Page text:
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THUNDER BAY – Members of CUPE joined striking Dilico Anishinabek Family Care workers on the picket line today in sounding an alarm bell about the impacts of provincial underfunding of child welfare.

We are here today to support our sisters and brothers at Dilico in their struggle for a fair contract”, said Marie Dean, president of CUPE Local 87 in Thunder Bay. “But this is not just a problem at Dilico, or here in the Thunder Bay area. This is a problem in every community across Ontario”, Dean added. “The failed austerity program of Kathleen Wynne’s Liberal government has created increased pressures on workers to do more with less and brought cuts to services in every community. We stand together with you in your fight for fairness and for quality services for your community.”
In Ontario’s child welfare sector, severe cuts to front-line services and programs that protect at-risk children and families and a resultant increase in labour instability are directly linked to systemic provincial underfunding. For this year alone, a $50.6 million provincial shortfall is forcing cuts to staff and increases in workloads across agencies, putting at risk the ability of agencies to meet their mandate to protect kids.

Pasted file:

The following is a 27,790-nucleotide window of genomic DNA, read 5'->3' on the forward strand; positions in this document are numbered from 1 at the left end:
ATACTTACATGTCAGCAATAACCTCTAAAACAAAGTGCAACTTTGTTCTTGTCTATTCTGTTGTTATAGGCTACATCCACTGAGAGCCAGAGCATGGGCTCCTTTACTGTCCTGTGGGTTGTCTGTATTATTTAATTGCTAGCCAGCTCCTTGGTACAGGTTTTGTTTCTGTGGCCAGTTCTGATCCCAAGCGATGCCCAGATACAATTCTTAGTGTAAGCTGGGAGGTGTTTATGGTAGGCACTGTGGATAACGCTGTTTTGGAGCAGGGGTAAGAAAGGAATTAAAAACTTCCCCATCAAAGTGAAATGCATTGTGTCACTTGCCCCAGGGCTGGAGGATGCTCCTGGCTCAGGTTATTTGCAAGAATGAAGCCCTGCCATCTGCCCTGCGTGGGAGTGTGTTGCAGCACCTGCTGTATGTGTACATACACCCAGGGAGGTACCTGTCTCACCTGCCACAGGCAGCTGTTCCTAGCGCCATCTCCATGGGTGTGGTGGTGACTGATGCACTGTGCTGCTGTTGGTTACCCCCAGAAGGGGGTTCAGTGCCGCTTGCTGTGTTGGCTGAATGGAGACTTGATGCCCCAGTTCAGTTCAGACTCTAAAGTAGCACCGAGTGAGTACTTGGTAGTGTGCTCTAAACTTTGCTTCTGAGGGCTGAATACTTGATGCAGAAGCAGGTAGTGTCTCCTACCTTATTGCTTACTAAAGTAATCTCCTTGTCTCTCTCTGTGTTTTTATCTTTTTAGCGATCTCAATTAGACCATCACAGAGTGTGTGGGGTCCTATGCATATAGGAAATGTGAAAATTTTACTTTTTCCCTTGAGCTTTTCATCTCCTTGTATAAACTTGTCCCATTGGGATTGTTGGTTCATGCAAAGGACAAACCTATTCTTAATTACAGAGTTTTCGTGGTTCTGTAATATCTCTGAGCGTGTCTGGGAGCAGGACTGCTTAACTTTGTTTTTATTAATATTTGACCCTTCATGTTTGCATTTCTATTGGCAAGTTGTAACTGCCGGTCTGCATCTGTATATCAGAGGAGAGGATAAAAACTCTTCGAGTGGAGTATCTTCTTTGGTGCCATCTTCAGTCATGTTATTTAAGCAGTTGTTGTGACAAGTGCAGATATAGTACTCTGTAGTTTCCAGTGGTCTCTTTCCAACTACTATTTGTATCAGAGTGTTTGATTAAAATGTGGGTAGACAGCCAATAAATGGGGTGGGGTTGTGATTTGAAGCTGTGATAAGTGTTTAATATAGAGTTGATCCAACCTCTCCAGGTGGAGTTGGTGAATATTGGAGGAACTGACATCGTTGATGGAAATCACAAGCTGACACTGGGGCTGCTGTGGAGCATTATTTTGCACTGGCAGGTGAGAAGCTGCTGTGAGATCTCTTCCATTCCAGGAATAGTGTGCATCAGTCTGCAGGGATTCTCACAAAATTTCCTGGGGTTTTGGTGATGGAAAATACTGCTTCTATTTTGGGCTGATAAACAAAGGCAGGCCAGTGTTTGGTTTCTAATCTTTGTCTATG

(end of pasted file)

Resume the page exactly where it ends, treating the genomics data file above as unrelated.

This situation of underfunding is especially challenging for aboriginal agencies like Dilico and Payukotayno: James and Hudson Bay Family Services, for example. Aboriginal agencies are suffering from insufficient resources for services. Insufficient resources mean impossible caseloads for workers. Governments cannot be seeking to shrink budgets at the expense of at-risk children and youth”, said Carrie Lynn Poole-Cotnam, the CUPE Ontario Chair of Social Services.

One of the central issues at Dilico is staff workload”, added Poole-Cotnam. “This is a direct result of the cuts to funding and the resultant cuts to staff that are happening at child welfare agencies right across the province. Agencies need a process to gauge the complexity of caseloads and ensure service levels are maintained, so that workers have the time to deal effectively with families and children in crisis. Government needs to invest in staff to ensure service levels are maintained.” 

This labour action should serve as a warning to Premier Kathleen Wynne. Unless adequate funding levels for agencies serving aboriginal communities are in place, and unless the province addresses workload issues across the sector, there will be more strikes like the one at Dilico.

For more information please contact:

Marie Dean, President, CUPE Local 87: 807-472-6729

Carrie Lynn Poole-Cotnam, CUPE Ontario Chair of Social Services: 613-864-1061

Barry Blake, CUPE Communications: 613-852-3279